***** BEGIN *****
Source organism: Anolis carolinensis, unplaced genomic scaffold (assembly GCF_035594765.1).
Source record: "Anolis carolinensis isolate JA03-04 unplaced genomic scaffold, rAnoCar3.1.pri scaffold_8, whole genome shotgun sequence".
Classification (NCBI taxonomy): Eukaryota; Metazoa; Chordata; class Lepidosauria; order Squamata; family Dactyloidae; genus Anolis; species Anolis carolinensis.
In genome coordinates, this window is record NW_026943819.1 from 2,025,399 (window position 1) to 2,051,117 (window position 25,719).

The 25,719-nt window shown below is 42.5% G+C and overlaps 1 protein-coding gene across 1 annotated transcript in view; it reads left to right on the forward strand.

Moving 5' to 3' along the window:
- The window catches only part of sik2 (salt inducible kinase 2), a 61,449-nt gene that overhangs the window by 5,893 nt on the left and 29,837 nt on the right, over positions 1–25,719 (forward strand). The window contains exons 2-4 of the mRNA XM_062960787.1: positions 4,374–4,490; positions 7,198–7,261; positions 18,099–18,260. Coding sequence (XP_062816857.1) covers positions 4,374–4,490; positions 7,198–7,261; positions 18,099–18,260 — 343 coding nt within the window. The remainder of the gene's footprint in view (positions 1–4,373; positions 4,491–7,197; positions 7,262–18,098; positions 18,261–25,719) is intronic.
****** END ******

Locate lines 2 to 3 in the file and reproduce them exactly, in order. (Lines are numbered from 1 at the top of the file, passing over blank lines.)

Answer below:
Source record: "Anolis carolinensis isolate JA03-04 unplaced genomic scaffold, rAnoCar3.1.pri scaffold_8, whole genome shotgun sequence".
Classification (NCBI taxonomy): Eukaryota; Metazoa; Chordata; class Lepidosauria; order Squamata; family Dactyloidae; genus Anolis; species Anolis carolinensis.